2. Promote your unit(s) as pet-friendly on your website, social media and VRBO, HOMEAWAY, and other sites where you are listed. This market is very loyal and they communicate with one another. They are grateful to be able to take along their pets, and most are particularly interested in being allowed to return. Renata Circeo-Loudon, owner of Shore Dreams Vacation Rentals has this to say, “Since we began promoting our units as pet-friendly 2 years ago, we have doubled our listings and increased our rental income. Our pet-friendly units average about 30% greater occupancy, resulting in increased rental income. And we haven’t experienced any additional damage costs. In fact, we have more damage from humans than from pets. By charging a nominal fee, we can pay for any damage, deep-cleanings or additional pest control that might be required. By promoting via social media. our spokes dog JAZZ engages our customers and develops loyal relationships on our Shore Dreams Pet Adventures page.

3. Trust your instincts. Using the verbiage “Pets Considered” gives you the latitude to decide for yourself if you feel the guest will be responsible. Ask about size of pets, number of pets, how often the pet has traveled with them, etc. If you don’t have a good feeling about them, don’t allow them to bring a pet. If you’ve been in this business for any length of time, you probably have pretty good “radar.”

4. Charge a refundable security deposit, have guests purchase an insurance policy, or self-insure. These are good policies whether a guest has a pet or not. Some owners/managers prefer a refundable security deposit stating that it gives the guest an incentive to protect your property. Others prefer the insurance route and charge all guests a flat rate. Still others have decided to set aside monies collected via fees to cover any unexpected damage. And you can always utilize a combination, collecting both a fee and a security deposit if you feel uneasy and then waiving it for return customers who have proven themselves to be responsible. Whatever you decide, make sure that you have a way to collect from any guest if they, or their pet, damage your property.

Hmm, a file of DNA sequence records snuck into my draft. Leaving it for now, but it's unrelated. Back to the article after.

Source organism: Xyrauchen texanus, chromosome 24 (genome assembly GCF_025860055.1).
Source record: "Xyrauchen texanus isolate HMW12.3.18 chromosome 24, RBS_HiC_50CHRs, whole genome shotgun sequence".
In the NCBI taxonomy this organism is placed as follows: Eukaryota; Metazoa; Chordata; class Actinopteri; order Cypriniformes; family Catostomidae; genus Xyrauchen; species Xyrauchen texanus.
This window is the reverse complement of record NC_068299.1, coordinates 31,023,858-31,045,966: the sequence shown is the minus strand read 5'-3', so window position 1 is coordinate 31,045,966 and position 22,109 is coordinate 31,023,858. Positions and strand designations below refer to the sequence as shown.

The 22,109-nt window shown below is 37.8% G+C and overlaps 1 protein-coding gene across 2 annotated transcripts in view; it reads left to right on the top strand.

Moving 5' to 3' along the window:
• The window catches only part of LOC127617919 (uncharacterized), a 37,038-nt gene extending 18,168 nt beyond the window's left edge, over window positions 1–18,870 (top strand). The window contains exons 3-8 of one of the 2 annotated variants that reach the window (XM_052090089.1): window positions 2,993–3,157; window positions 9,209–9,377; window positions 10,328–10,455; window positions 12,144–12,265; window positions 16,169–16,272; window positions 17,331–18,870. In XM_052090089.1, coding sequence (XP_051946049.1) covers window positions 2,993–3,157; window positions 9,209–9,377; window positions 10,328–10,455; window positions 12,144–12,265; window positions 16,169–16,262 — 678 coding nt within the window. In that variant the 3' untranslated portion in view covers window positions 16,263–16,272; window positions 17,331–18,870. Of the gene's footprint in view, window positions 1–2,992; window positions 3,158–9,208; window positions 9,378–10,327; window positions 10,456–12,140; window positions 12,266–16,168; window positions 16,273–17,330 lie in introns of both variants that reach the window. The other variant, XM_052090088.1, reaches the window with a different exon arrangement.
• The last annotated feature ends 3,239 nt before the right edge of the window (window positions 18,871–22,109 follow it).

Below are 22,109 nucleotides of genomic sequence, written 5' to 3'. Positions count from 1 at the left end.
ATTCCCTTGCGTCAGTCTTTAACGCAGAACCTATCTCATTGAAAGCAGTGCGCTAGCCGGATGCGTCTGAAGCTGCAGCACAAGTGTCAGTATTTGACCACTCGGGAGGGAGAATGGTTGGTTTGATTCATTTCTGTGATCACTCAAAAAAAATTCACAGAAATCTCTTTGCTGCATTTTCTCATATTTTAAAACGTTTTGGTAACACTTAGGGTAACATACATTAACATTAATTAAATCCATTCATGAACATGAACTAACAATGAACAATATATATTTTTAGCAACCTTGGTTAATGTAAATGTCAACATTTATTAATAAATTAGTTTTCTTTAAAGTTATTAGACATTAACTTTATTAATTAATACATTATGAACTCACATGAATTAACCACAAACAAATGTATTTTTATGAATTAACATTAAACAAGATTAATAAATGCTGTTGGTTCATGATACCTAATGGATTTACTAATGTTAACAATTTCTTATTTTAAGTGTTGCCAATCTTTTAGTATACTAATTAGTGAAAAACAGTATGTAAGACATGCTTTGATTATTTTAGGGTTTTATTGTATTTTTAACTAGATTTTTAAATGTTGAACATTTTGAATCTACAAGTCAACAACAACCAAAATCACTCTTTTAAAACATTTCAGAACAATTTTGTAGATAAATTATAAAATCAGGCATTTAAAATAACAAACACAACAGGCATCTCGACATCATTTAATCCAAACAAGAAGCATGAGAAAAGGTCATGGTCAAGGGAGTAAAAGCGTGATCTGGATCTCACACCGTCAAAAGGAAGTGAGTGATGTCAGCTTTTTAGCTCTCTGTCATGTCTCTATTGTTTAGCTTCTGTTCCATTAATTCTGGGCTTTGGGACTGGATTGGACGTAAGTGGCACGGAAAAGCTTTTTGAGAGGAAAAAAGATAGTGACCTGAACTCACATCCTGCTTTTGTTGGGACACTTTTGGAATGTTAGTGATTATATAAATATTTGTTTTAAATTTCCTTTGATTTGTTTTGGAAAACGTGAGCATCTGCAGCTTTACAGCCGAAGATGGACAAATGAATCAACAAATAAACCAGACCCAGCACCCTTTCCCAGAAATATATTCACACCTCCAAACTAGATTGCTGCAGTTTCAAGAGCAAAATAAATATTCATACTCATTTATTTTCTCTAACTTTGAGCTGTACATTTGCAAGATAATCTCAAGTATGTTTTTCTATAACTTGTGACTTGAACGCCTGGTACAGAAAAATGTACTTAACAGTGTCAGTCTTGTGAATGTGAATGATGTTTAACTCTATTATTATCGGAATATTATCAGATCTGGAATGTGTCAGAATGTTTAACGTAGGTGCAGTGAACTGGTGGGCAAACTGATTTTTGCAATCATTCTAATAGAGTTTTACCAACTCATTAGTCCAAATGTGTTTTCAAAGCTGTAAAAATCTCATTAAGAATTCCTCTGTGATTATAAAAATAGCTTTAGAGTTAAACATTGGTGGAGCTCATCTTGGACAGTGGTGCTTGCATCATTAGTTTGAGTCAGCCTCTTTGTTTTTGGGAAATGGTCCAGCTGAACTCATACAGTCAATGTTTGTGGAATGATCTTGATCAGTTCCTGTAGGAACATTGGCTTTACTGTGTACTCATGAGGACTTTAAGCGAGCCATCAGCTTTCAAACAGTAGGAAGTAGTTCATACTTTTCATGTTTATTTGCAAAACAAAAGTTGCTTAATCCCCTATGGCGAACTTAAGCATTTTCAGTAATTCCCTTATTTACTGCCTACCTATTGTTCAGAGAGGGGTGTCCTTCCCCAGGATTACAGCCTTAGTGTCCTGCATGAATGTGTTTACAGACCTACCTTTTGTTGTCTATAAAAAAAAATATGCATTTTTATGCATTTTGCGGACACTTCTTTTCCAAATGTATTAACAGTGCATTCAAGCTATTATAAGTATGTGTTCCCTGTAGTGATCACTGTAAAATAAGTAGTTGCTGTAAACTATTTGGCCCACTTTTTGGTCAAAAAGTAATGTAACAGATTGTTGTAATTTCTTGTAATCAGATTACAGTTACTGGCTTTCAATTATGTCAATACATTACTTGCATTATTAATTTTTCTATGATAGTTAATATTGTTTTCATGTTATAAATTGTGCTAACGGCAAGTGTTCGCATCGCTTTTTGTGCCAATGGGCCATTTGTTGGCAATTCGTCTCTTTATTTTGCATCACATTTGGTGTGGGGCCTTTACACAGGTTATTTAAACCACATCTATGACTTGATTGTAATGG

A HOMEAWAY survey reported that 29.1 million Americans traveled with their pet in the past three (3) years. That represents a lot of potential rentals. They also discovered that 41% of people had snuck a pet into their hotel room, either because the hotel was not pet-friendly, their pet was too big, or it was a breed not accepted. So you may be hosting pets without your knowledge and not earning the extra fees from these rentals. Vacation rental companies can’t afford to ignore trends in the hotel industry. Not only are they our competition, but they also conduct ongoing research to refine their brands and improve the bottom-line. So they are a good source of information about the travel industry. Subsequently, many luxury hotel chains are increasingly embracing pets–not just allowing them, but catering to them with amenities that range from pet beds and bowls to special spa services.

Fodor’s reported The 7 Best Pet Friendly Hotel Chains in this 2011 article as: KIMPTON, LOWES, MANDARIN ORIENTAL, “W”, RITZ-CARLTON, HILTON, AND HOTEL INDIGO. Many WESTINS are also pet friendly. If these top-notch, popular hotels allow Fido, perhaps vacation rental owners should take both note and advantage, of their research and consider rolling out the tiled/wood welcome mat for the fur members of our guests’ families.

Deborah J. Thompson is a Marketing Consultant and frequent Contributing Writer and Photographer for FIDO Friendly magazine. She’s a regular traveler with her Maltese JAZZ–the newly elected doggie “Mayor of Atlanta” in the DOGTV nationwide contest, and her spunky rescue Yorkie, Sophie Rose. You can “bark” with Jazz and Sophie Rose at or share travel stories at